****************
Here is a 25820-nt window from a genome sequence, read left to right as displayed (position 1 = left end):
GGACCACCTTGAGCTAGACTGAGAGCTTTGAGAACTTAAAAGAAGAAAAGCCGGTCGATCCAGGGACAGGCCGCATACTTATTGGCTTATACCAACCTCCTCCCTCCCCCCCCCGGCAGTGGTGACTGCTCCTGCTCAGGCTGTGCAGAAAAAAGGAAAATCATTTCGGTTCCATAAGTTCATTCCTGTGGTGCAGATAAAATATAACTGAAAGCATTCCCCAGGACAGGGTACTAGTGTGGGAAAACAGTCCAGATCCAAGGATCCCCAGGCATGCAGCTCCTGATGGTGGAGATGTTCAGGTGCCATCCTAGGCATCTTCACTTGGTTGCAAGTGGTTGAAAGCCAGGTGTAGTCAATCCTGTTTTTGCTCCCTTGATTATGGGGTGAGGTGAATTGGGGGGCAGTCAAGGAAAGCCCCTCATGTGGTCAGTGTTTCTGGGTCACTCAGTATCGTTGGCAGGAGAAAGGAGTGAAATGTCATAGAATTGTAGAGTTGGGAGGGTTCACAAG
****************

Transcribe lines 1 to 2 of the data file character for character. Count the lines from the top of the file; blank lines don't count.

Here is a 25820-nt window from a genome sequence, read left to right as displayed (position 1 = left end):
GGACCACCTTGAGCTAGACTGAGAGCTTTGAGAACTTAAAAGAAGAAAAGCCGGTCGATCCAGGGACAGGCCGCATACTTATTGGCTTATACCAACCTCCTCCCTCCCCCCCCCGGCAGTGGTGACTGCTCCTGCTCAGGCTGTGCAGAAAAAAGGAAAATCATTTCGGTTCCATAAGTTCATTCCTGTGGTGCAGATAAAATATAACTGAAAGCATTCCCCAGGACAGGGTACTAGTGTGGGAAAACAGTCCAGATCCAAGGATCCCCAGGCATGCAGCTCCTGATGGTGGAGATGTTCAGGTGCCATCCTAGGCATCTTCACTTGGTTGCAAGTGGTTGAAAGCCAGGTGTAGTCAATCCTGTTTTTGCTCCCTTGATTATGGGGTGAGGTGAATTGGGGGGCAGTCAAGGAAAGCCCCTCATGTGGTCAGTGTTTCTGGGTCACTCAGTATCGTTGGCAGGAGAAAGGAGTGAAATGTCATAGAATTGTAGAGTTGGGAGGGTTCACAAG